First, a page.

Life has no thumb drives

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I received an ad from Office Depot just in time for the start of Lent: 40% off USB Flash drives; 2GB or more, it said in the fine print. I looked through the drives and sure enough, the 4GB and 8GB are within price reach. And I suspect, by year’s end we will see standards of 64GB or even 128GB.

What does this mean? Well basically, everything that you’ve been storing on your laptop’s hard drive can now be conveniently placed on an electronic stick and toted on your key chain, around your neck or in your pocket.

I remember when those small (3.5”) floppies were marketed for their size. Before those, my first hard drive – a 5MB Apple drive – was the size of two large Yellow Pages books put together. By today’s standards, it held only the equivalent of two photographs taken on a nice pocket digital camera. But back then, I never imagined I’d fill up that hard drive. But I did. And later, I filled my 20MB drive. Then came the ads for the Zip Drive, “Store more stuff!” and I did. And along the way, with each subsequent generation of technology, I was relieved that my excesses didn’t have to be jettisoned during the migration to a new computer or new hard drive; rather, I could take along and store them safely in folders buried in folders. And I know I’m not alone in my feelings of relief. Google, Yahoo and Microsoft have all developed search utilities just for this purpose: to find those bits and pieces from our past that we refuse to clean up or throw out.

So now today – thank God – we can store more, save more and protect more. We really don’t have to deal with cleaning or clearing up. Wouldn’t life be great if we could do the same with all of our “stuff?” But like the poor fool in Luke 12:13-21* discovered, you only get one chance at life. So you better make sure you prioritize your lists and keep those things that are necessary.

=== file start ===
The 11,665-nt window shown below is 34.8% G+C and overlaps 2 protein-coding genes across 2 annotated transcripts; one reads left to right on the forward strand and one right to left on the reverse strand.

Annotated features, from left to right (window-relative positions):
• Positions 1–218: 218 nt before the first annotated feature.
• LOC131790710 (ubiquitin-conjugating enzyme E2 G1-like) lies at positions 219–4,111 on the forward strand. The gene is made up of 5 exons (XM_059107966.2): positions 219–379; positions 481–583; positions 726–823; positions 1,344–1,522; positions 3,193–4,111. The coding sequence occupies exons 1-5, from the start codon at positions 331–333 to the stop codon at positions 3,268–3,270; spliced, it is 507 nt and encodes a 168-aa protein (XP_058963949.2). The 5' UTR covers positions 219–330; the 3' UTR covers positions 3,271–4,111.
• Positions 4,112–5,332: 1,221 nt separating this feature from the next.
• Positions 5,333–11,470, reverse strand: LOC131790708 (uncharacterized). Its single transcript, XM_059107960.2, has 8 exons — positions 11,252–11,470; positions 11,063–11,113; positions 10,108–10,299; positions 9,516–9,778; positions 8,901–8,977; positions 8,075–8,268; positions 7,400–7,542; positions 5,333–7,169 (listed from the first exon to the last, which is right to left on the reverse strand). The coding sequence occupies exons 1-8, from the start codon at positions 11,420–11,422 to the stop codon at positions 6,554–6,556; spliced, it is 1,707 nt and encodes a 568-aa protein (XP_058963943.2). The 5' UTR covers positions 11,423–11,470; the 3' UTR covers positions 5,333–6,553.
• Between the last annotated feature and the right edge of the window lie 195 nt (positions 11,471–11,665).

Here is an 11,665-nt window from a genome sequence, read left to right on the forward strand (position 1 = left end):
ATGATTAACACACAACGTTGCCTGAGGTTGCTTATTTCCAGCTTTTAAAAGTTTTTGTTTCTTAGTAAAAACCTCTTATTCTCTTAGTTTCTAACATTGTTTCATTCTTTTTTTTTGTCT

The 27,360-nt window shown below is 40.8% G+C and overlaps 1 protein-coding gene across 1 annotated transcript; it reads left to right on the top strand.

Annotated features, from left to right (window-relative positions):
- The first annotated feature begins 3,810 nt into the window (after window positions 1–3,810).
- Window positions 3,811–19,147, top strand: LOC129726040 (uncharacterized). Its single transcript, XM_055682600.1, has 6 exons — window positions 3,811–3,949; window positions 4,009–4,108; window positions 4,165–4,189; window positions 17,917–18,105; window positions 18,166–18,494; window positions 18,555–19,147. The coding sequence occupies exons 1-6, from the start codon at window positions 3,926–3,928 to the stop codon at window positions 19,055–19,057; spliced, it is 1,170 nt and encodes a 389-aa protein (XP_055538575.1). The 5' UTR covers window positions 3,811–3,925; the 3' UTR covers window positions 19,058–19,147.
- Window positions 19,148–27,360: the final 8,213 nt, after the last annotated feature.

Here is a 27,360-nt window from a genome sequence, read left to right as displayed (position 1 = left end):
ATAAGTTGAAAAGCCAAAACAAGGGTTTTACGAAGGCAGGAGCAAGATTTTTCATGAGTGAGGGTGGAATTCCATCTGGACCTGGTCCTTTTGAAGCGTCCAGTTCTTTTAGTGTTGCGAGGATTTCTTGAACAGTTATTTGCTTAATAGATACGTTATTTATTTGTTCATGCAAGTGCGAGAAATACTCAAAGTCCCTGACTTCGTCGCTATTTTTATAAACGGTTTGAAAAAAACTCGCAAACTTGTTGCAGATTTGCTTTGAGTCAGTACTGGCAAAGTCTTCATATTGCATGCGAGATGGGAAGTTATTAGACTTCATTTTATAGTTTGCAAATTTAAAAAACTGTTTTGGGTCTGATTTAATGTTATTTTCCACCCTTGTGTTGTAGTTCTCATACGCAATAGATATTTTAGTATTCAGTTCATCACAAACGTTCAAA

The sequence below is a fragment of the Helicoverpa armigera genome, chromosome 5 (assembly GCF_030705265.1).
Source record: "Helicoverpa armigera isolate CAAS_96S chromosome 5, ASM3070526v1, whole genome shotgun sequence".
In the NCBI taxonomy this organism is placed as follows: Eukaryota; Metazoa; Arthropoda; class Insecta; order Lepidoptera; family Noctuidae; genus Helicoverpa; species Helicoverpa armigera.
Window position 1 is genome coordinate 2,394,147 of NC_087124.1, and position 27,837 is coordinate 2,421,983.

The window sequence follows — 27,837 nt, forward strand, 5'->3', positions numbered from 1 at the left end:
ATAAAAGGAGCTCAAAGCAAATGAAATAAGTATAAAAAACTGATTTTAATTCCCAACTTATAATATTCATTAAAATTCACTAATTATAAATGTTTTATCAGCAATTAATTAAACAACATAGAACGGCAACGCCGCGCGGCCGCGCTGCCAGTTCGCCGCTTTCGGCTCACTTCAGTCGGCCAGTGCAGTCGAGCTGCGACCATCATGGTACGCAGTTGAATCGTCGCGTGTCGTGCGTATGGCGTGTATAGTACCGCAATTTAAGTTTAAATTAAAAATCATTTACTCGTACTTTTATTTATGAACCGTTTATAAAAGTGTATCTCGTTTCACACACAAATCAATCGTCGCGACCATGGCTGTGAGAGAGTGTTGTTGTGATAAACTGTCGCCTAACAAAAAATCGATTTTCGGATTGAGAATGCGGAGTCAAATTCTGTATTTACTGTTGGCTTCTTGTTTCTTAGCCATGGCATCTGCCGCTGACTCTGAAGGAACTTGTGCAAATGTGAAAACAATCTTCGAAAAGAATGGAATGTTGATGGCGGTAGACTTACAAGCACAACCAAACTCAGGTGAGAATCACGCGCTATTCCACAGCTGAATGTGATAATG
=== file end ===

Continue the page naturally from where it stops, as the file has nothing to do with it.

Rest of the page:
Lent is a proactive experience. You have a chance to clear out your memory and your baggage. It’s a time to really bring life down to the bare essentials. What does it really take to live? You know how the questions go… If you had a fire in your home – what would you take with you? If you were stranded on a desert island, what 10 CD’s would you want there to comfort you? If your hard drive crashed, and you had a chance to recover only 10 files, what would they be? These questions are reactive.

Lent is proactive: before things get bad, slow down, lighten up and live. What are the 10 files that are most important to you? Which relationships move you closer to your humanity? What are the things that you would want to present to God at the final check out? What is necessary to exist? What is necessary to survive? What is necessary to live be happy, i.e., live?

Lent is the time to inventory your inner drive. It’s a time to move some of the bones and garbage to the trash bin. Some files don’t even open up with today’s software, you know? Let’s start with those, at the very least.

Ultimately, you have to do your own inventorying. No one else can do it for you. That’s the way we begin the Lenten journey. What a great time we’ve been given.

* Luke 12:13 And one out of the multitude said unto him, Teacher, bid my brother divide the inheritance with me. 12:14 But he said unto him, Man, who made me a judge or a divider over you? 12:15 And he said unto them, Take heed, and keep yourselves from all covetousness: for a man’s life consisteth not in the abundance of the things which he possesseth. 12:16 And he spake a parable unto them, saying, The ground of a certain rich man brought forth plentifully: 12:17 and he reasoned within himself, saying, What shall I do, because I have not where to bestow my fruits? 12:18 And he said, This will I do: I will pull down my barns, and build greater; and there will I bestow all my grain and my goods. 12:19 And I will say to my soul, Soul, thou hast much goods laid up for many years; take thine ease, eat, drink, be merry. 12:20 But God said unto him, Thou foolish one, this night is thy soul required of thee; and the things which thou hast prepared, whose shall they be? 12:21 So is he that layeth up treasure for himself, and is not rich toward God. Luke 12:13-21 ASV

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Vazken Movsesian

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